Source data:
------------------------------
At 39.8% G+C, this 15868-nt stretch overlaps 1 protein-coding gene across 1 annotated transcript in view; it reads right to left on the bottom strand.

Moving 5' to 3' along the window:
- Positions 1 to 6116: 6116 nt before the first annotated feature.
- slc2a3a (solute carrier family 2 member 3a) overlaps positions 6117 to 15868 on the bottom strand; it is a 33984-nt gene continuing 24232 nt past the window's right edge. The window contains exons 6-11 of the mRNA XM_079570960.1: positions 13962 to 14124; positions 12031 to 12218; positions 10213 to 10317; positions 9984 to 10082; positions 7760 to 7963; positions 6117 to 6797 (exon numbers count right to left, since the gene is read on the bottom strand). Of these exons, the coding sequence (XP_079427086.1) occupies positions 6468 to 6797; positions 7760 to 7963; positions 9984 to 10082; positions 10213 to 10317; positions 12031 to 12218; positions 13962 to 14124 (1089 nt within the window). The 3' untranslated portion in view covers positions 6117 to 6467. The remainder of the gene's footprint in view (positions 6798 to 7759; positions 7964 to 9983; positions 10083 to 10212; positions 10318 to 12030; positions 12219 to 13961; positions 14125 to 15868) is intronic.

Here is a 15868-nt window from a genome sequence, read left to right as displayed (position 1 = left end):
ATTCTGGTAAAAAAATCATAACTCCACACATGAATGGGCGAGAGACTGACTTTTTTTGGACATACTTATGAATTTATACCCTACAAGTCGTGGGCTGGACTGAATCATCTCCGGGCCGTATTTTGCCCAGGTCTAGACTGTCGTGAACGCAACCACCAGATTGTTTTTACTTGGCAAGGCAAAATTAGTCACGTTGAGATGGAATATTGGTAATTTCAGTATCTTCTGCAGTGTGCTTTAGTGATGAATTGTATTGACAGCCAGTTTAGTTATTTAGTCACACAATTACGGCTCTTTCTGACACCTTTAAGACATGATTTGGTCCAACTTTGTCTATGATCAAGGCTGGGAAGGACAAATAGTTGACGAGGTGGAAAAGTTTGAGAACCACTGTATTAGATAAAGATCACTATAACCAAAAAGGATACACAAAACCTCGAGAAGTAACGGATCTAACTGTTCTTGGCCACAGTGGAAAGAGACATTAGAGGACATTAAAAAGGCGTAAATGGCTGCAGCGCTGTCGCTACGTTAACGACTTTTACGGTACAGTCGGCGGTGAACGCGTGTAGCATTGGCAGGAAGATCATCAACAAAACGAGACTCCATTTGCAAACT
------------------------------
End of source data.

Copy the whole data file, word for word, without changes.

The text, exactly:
At 39.8% G+C, this 15868-nt stretch overlaps 1 protein-coding gene across 1 annotated transcript in view; it reads right to left on the bottom strand.

Moving 5' to 3' along the window:
- Positions 1 to 6116: 6116 nt before the first annotated feature.
- slc2a3a (solute carrier family 2 member 3a) overlaps positions 6117 to 15868 on the bottom strand; it is a 33984-nt gene continuing 24232 nt past the window's right edge. The window contains exons 6-11 of the mRNA XM_079570960.1: positions 13962 to 14124; positions 12031 to 12218; positions 10213 to 10317; positions 9984 to 10082; positions 7760 to 7963; positions 6117 to 6797 (exon numbers count right to left, since the gene is read on the bottom strand). Of these exons, the coding sequence (XP_079427086.1) occupies positions 6468 to 6797; positions 7760 to 7963; positions 9984 to 10082; positions 10213 to 10317; positions 12031 to 12218; positions 13962 to 14124 (1089 nt within the window). The 3' untranslated portion in view covers positions 6117 to 6467. The remainder of the gene's footprint in view (positions 6798 to 7759; positions 7964 to 9983; positions 10083 to 10212; positions 10318 to 12030; positions 12219 to 13961; positions 14125 to 15868) is intronic.

Here is a 15868-nt window from a genome sequence, read left to right as displayed (position 1 = left end):
ATTCTGGTAAAAAAATCATAACTCCACACATGAATGGGCGAGAGACTGACTTTTTTTGGACATACTTATGAATTTATACCCTACAAGTCGTGGGCTGGACTGAATCATCTCCGGGCCGTATTTTGCCCAGGTCTAGACTGTCGTGAACGCAACCACCAGATTGTTTTTACTTGGCAAGGCAAAATTAGTCACGTTGAGATGGAATATTGGTAATTTCAGTATCTTCTGCAGTGTGCTTTAGTGATGAATTGTATTGACAGCCAGTTTAGTTATTTAGTCACACAATTACGGCTCTTTCTGACACCTTTAAGACATGATTTGGTCCAACTTTGTCTATGATCAAGGCTGGGAAGGACAAATAGTTGACGAGGTGGAAAAGTTTGAGAACCACTGTATTAGATAAAGATCACTATAACCAAAAAGGATACACAAAACCTCGAGAAGTAACGGATCTAACTGTTCTTGGCCACAGTGGAAAGAGACATTAGAGGACATTAAAAAGGCGTAAATGGCTGCAGCGCTGTCGCTACGTTAACGACTTTTACGGTACAGTCGGCGGTGAACGCGTGTAGCATTGGCAGGAAGATCATCAACAAAACGAGACTCCATTTGCAAACT